Cinzia Ferraris, University of Pavia, Italy

Reviewed by:

Roberta Pujia, Magna Græcia University, Italy
Lorraine Jaimes-Hoy, National Autonomous University of Mexico, Mexico
Jean-Louis Charli, National Autonomous University of Mexico, Mexico

Copyright © 2023 Urrea, Pedroso, Thomazini, Carmo, Telles, Sawaya, Franco and Ribeiro. This is an open-access article distributed under the terms of the Creative Commons Attribution License (CC BY). The use, distribution or reproduction in other forums is permitted, provided the original author(s) and the copyright owner(s) are credited and that the original publication in this journal is cited, in accordance with accepted academic practice. No use, distribution or reproduction is permitted which does not comply with these terms.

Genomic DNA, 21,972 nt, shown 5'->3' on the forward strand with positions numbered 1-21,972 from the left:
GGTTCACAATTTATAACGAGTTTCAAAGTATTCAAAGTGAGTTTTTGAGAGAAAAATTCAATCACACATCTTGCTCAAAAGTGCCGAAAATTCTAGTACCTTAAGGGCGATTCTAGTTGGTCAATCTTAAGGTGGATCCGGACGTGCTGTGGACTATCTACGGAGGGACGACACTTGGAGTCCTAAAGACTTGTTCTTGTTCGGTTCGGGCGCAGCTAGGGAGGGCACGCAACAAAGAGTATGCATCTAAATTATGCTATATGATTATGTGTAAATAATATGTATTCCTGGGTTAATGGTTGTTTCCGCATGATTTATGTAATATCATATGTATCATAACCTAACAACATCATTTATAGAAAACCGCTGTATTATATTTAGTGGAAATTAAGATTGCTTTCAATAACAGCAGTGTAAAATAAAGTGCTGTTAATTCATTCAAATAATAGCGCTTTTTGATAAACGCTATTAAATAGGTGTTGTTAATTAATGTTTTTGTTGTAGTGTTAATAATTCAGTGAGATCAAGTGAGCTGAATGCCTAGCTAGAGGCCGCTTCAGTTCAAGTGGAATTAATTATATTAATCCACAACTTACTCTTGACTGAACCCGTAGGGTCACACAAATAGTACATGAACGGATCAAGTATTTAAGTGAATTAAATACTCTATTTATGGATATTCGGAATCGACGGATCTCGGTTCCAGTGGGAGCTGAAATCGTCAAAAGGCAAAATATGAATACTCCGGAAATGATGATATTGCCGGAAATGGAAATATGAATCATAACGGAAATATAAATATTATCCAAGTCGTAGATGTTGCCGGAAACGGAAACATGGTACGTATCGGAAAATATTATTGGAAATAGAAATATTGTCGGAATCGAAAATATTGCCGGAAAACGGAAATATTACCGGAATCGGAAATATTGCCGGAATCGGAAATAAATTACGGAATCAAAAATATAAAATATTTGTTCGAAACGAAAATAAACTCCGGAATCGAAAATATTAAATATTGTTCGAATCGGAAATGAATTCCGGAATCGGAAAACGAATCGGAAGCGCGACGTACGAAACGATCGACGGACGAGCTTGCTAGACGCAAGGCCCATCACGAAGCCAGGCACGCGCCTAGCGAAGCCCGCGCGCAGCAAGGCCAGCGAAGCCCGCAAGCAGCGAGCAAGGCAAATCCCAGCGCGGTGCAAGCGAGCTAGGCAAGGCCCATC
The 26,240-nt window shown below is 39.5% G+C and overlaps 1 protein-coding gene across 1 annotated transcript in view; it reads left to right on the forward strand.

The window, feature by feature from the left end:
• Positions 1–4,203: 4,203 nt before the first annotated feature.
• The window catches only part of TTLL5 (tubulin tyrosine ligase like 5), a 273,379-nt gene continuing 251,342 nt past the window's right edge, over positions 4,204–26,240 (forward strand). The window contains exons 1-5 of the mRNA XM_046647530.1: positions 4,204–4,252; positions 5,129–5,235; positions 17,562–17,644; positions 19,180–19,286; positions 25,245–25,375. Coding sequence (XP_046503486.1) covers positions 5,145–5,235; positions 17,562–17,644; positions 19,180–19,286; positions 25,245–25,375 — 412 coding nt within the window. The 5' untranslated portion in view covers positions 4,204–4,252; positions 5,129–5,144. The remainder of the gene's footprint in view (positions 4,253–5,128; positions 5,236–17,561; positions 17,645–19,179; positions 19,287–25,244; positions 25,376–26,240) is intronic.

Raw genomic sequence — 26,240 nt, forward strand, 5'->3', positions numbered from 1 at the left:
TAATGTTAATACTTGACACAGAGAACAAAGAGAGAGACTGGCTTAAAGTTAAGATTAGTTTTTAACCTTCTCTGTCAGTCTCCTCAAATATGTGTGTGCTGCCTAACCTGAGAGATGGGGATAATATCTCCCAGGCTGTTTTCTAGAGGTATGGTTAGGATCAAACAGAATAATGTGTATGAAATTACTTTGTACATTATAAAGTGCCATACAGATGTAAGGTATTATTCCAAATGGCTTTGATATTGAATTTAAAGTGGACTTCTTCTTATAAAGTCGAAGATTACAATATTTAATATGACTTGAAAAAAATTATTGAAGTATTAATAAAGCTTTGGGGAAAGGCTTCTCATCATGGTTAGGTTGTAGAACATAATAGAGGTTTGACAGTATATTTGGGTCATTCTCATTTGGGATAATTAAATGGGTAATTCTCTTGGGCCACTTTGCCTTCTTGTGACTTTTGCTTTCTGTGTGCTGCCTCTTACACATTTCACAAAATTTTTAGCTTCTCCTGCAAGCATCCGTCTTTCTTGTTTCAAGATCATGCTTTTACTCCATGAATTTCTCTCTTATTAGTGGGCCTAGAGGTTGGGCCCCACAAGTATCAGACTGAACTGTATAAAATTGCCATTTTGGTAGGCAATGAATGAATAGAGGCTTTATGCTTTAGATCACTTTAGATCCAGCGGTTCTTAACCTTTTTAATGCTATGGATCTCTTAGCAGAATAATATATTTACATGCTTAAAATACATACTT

*Correspondence: Carlos Ramos Urrea, www.frontiersin.org carlosramos2690@gmail.com